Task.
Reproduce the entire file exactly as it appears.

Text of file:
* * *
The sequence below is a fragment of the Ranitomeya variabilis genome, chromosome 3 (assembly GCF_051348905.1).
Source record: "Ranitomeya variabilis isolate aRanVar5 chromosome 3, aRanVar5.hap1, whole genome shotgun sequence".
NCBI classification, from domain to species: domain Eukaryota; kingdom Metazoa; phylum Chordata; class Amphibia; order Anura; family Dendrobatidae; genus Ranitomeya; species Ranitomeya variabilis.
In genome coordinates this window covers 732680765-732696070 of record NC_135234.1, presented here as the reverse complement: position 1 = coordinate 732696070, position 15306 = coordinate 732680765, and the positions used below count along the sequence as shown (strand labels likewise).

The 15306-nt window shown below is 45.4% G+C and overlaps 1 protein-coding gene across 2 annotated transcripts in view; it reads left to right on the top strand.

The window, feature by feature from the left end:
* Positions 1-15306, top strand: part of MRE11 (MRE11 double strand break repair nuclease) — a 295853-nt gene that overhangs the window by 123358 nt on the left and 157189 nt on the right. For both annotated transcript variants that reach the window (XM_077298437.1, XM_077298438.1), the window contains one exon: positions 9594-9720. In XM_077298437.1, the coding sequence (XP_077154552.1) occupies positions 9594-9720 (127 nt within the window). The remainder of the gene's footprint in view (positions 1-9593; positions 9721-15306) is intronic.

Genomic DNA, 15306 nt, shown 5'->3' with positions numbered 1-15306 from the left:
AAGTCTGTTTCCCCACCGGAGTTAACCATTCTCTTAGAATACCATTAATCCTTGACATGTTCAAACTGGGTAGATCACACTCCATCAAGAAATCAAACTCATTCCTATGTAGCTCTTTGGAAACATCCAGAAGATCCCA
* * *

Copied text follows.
The sequence below is a fragment of the Ranitomeya variabilis genome, chromosome 3 (assembly GCF_051348905.1).
Source record: "Ranitomeya variabilis isolate aRanVar5 chromosome 3, aRanVar5.hap1, whole genome shotgun sequence".
NCBI classification, from domain to species: domain Eukaryota; kingdom Metazoa; phylum Chordata; class Amphibia; order Anura; family Dendrobatidae; genus Ranitomeya; species Ranitomeya variabilis.
In genome coordinates this window covers 732680765-732696070 of record NC_135234.1, presented here as the reverse complement: position 1 = coordinate 732696070, position 15306 = coordinate 732680765, and the positions used below count along the sequence as shown (strand labels likewise).

The 15306-nt window shown below is 45.4% G+C and overlaps 1 protein-coding gene across 2 annotated transcripts in view; it reads left to right on the top strand.

The window, feature by feature from the left end:
* Positions 1-15306, top strand: part of MRE11 (MRE11 double strand break repair nuclease) — a 295853-nt gene that overhangs the window by 123358 nt on the left and 157189 nt on the right. For both annotated transcript variants that reach the window (XM_077298437.1, XM_077298438.1), the window contains one exon: positions 9594-9720. In XM_077298437.1, the coding sequence (XP_077154552.1) occupies positions 9594-9720 (127 nt within the window). The remainder of the gene's footprint in view (positions 1-9593; positions 9721-15306) is intronic.

Genomic DNA, 15306 nt, shown 5'->3' with positions numbered 1-15306 from the left:
AAGTCTGTTTCCCCACCGGAGTTAACCATTCTCTTAGAATACCATTAATCCTTGACATGTTCAAACTGGGTAGATCACACTCCATCAAGAAATCAAACTCATTCCTATGTAGCTCTTTGGAAACATCCAGAAGATCCCA